This violation of the innate human right to equality and to a right of familiarity with fellow human beings smashes ones sense of what should be common and familiar ideas to all and delivers the person (and community) into states of extreme confusion, to various extreme insecurities. Their whole mindset is removed from considering ones rights in terms of the pursuance of equality amongst others and in terms of the pursuance of personal advancement, or in belief systems such as human worth and Aboriginal advancement by Aboriginal peoples, and purely into a state of how to get by each day, without too much concern for the ensuing day. The state of the person (and community) becomes purely a state for survival, and they become only dependent on other people only in terms of the daily passage in terms of survival – hence survival is as if a daily ritual.They are disillusioned, violated, betrayed – too distraught to focus on anything but survival and the keeping at bay of the tempest of the erosion of identity. This in part explains dissociations between family members, extended family and community members.
Psychological trauma can exist independently of other types of trauma however for those who endure acute trauma and chronic trauma where repeat behaviours or occurrences are the case hence they are often accompanied by physical trauma – it manifests.
Psychological trauma, which in my research, and not necessarily the view of psychiatric and psychological trauma specialists, is the most difficult to manage and heal from and can lead to mental meltdowns that displace hurt by other hurt – it is a vicious cycle; bullying, harassment, domestic violence, sexual abuse, alcoholism, drug addictions, self-injury, self-harm, suicide attempts and suicide. Therefore when one government report after another presents the rates of suicide, self-harm, alcoholism, domestic violence, unemployment, incarceration rates (adult and juvenile), and replenishes the ongoing knowledge that there is something dramatically wrong with specific societal systems, the providers and recipients of these reports should not consider per se the statistics and rather the full suite of causes that arise these statistics – what is the cause to the trauma(s) that permit these rates and cycles? Long-term exposure to traumas are the causes – long-term exposure to the imposition of social engineering, long-term exposure to extreme poverty, long-term exposure by governments and their agencies, long-term exposure to mild and severe forms of abuse such as the verbal abuses of peoples and their lot by government ministers and prime ministers, by the news media, by the general public whom many have been hoodwinked by the widely broadcast endemic and pernicious perceptual modifications of the truth such as the portrayal of the content of reports and studies, and documentaries, all focusing on statistics and failures rather than a focus on the causes and the neglects.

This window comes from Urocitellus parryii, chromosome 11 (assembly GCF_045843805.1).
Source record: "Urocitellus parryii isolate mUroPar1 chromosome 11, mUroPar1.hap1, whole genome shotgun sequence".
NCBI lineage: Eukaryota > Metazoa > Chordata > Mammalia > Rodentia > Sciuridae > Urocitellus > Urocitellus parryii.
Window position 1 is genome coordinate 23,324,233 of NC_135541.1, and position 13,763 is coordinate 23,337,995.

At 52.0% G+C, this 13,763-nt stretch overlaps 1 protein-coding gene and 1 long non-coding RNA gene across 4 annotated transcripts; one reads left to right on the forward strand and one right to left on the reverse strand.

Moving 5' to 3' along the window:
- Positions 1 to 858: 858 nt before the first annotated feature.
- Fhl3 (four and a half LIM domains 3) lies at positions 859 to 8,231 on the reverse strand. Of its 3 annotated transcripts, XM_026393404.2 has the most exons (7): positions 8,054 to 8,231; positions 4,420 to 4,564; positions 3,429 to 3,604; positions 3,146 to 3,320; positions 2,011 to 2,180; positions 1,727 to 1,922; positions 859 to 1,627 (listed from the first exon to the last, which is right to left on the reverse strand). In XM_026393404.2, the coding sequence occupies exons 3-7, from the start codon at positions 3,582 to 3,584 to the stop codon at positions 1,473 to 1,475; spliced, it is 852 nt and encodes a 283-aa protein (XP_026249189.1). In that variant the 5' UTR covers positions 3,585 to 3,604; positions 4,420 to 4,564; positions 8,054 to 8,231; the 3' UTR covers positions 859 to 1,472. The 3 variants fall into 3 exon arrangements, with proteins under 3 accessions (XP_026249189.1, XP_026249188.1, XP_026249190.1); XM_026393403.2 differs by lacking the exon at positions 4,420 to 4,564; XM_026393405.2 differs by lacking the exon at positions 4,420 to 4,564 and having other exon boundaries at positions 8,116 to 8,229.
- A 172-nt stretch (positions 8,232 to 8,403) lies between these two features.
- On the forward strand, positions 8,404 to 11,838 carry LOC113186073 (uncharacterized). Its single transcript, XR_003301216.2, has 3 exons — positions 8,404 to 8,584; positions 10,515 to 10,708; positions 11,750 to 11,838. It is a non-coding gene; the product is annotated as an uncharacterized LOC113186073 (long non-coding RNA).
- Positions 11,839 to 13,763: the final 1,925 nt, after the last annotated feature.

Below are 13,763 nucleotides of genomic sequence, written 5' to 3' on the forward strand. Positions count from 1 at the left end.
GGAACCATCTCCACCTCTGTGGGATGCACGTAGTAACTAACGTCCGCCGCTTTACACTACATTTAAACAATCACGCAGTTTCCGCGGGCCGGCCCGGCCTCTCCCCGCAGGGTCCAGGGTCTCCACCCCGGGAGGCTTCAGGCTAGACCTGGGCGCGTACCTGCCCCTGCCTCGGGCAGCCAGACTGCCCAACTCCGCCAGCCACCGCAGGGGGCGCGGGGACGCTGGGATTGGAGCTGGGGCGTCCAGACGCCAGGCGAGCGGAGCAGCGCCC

It is well-known that childhood trauma can led to dissociations and displaced states and arise violent behaviours and these extreme behaviours become models for others. It is obvious that not everyone deals in the same ways with an identical trauma however everyone who deals with a traumatic incident or series of events will be affected by trauma – the victims of the Northern Territory Intervention are tens of thousands however no matter how they are dealing with the custodial predicament in the Northern Territory, and no matter whether they argue themselves as dissenters or proponents of the Intervention they are all affected by the Intervention, they have been traumatised. Sometimes the triggering mechanism in an individual to deal with a situation results in an individual’s reluctance to cope with the stress of an event and instead the individual denies the legitimacy of the event by finding the positives in the event, only to break down much later or to enter a life-long overt hostility to the conscious fact of the trauma, and sadly some side with the perpetrators and in turn become perpetrators – explaining some of the reasons why some folk support the impost of the Intervention.